Morgan sailed back to Jamaica with more money than Jamaica made in a year from all of its plantations combined. And despite the fact that the raid was completely illegal, he was hailed as a national hero in Britain. Meanwhile, Sir Thomas Modyford officially denounced Morgan’s actions. But the 10% cut of the profit that Morgan offered him had a pacifying effect.

Morgan spent the next two years attacking Spanish colonies and fleets near Venezuela. And in 1670, he began organizing an attack on Panama City. By then, the Spanish had received word of Morgan’s plan. They began organizing a defense of the city, with the governor declaring that he would burn the city to the ground before he saw it fall into Morgan’s hands.

Pirate Attack On Panama City

Library of Congress/Wikimedia CommonsHenry Morgan attacking Panama City.

After a trek through the jungle and fighting off a number of Spanish ambushes, the pirates met a Spanish army of 1,600 men outside the walls of Panama City. Morgan routed the Spanish, killing 400 of them and losing only 15 men in the process. There was now nothing stopping him from looting one of the richest cities in the Spanish colonies.

But true to his word, the governor ordered the city’s powder stores to be set alight. Massive explosions rippled across the city, setting it ablaze. The fire burned for two days and destroyed most of the city’s wealth.

Morgan managed to pull around 300,000 pesos worth of booty from the ruins, but with a large army demanding payment, the money didn’t go far. Meanwhile, events in Europe were bringing an end to the age of piracy and putting Morgan’s reputation as a hero to the test.

Though Morgan didn’t know it, the Spanish and the English had signed a peace treaty a few weeks before the attack on Panama. And Morgan’s raid on the city risked restarting the war. To reassure the Spanish, King Charles II ordered Morgan and Sir Modyford arrested and brought to London.

Ruins Of Panama City

Adam Jones/ Wikimedia CommonsThe ruins of Panama City.

Luckily for Henry Morgan, his exploits against the Spanish had made him a legend among the common people of Britain. Rather than risk their wrath, King Charles II released Morgan, knighted him, and even sent him back to Jamaica as deputy to the new governor.

But life as a politician didn’t suit Morgan and he began drinking heavily. Allegations – mostly true – that he was investing in pirating expeditions led to him being sacked from his position. Still an assemblyman in the colony and one of Jamaica’s richest men, Morgan spent the rest of his days drinking and gambling.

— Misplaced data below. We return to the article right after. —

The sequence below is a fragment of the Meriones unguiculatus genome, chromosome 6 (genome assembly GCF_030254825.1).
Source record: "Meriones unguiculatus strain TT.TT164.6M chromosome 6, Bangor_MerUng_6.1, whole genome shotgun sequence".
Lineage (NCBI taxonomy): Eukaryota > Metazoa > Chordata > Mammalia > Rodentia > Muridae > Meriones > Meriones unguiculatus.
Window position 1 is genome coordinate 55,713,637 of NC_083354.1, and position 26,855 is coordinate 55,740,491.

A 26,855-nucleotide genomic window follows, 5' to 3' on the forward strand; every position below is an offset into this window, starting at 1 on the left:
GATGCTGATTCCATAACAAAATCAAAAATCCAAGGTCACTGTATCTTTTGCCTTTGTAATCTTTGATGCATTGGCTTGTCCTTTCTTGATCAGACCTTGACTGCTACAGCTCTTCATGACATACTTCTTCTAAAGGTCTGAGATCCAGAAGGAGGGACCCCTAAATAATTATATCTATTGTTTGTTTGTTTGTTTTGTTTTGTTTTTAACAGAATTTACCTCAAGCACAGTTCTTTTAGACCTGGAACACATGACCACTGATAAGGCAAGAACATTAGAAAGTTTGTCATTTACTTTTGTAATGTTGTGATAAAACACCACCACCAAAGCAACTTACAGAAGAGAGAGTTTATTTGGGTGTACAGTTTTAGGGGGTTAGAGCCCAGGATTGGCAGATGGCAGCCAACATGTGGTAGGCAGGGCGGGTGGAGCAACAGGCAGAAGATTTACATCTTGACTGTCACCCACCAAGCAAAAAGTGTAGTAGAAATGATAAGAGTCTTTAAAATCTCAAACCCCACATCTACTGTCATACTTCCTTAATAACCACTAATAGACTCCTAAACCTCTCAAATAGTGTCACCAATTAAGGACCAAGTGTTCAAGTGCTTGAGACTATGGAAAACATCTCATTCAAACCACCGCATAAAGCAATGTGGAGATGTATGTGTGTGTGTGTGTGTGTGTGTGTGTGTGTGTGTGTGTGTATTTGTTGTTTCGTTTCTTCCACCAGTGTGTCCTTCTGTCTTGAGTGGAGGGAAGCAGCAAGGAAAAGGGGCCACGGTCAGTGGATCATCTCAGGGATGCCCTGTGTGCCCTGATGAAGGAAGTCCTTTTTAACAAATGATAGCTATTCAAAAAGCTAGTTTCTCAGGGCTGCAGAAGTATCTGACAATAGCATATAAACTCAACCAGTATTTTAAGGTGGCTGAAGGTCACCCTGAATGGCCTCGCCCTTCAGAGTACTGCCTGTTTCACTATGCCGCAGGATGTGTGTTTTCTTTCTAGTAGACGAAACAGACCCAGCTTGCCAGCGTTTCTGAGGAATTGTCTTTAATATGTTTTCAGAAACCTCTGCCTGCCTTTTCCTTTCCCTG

He finally died of complications from alcoholism, which makes him an interesting choice as the official mascot for an alcoholic beverage company.

Captain Henry Morgan was given a state funeral and an amnesty declared so that pirates from around the Caribbean could pay their respects to the legendary pirate.

Next, learn about the Chinese prostitute who became one of the most successful pirates in history. Then, see who the real Most Interesting Man in the World is.

Wyatt Redd
A graduate of Belmont University with a Bachelor's in History and American University with a Master's in journalism, Wyatt Redd is a writer from Nashville, Tennessee who has worked with VOA and global news agency AFP.
John Kuroski
John Kuroski is the editorial director of All That's Interesting. He graduated from New York University with a degree in history, earning a place in the Phi Alpha Theta honor society for history students. An editor at All That's Interesting since 2015, his areas of interest include modern history and true crime.
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Redd, Wyatt. "The Real Captain Morgan Was Way More Interesting Than His Commercialized Counterpart.", December 31, 2017, Accessed May 28, 2024.